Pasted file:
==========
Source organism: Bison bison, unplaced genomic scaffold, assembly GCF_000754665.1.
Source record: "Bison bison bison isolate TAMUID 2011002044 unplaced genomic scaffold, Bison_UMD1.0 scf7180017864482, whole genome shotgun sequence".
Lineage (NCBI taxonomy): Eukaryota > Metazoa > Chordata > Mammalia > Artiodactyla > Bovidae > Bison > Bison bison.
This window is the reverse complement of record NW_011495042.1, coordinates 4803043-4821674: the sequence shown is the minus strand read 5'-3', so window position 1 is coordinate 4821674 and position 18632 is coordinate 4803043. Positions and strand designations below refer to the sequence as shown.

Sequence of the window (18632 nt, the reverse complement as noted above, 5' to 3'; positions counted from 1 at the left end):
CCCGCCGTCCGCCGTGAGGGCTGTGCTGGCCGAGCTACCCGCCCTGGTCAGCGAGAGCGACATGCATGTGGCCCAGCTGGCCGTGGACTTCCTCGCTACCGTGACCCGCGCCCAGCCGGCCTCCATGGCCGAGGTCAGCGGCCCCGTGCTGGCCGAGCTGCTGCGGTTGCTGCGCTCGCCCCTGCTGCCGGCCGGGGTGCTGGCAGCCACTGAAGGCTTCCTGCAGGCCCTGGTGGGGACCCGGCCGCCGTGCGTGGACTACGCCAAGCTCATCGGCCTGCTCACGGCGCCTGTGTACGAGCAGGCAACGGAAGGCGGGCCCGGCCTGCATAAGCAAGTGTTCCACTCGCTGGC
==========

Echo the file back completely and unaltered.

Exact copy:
Source organism: Bison bison, unplaced genomic scaffold, assembly GCF_000754665.1.
Source record: "Bison bison bison isolate TAMUID 2011002044 unplaced genomic scaffold, Bison_UMD1.0 scf7180017864482, whole genome shotgun sequence".
Lineage (NCBI taxonomy): Eukaryota > Metazoa > Chordata > Mammalia > Artiodactyla > Bovidae > Bison > Bison bison.
This window is the reverse complement of record NW_011495042.1, coordinates 4803043-4821674: the sequence shown is the minus strand read 5'-3', so window position 1 is coordinate 4821674 and position 18632 is coordinate 4803043. Positions and strand designations below refer to the sequence as shown.

Sequence of the window (18632 nt, the reverse complement as noted above, 5' to 3'; positions counted from 1 at the left end):
CCCGCCGTCCGCCGTGAGGGCTGTGCTGGCCGAGCTACCCGCCCTGGTCAGCGAGAGCGACATGCATGTGGCCCAGCTGGCCGTGGACTTCCTCGCTACCGTGACCCGCGCCCAGCCGGCCTCCATGGCCGAGGTCAGCGGCCCCGTGCTGGCCGAGCTGCTGCGGTTGCTGCGCTCGCCCCTGCTGCCGGCCGGGGTGCTGGCAGCCACTGAAGGCTTCCTGCAGGCCCTGGTGGGGACCCGGCCGCCGTGCGTGGACTACGCCAAGCTCATCGGCCTGCTCACGGCGCCTGTGTACGAGCAGGCAACGGAAGGCGGGCCCGGCCTGCATAAGCAAGTGTTCCACTCGCTGGC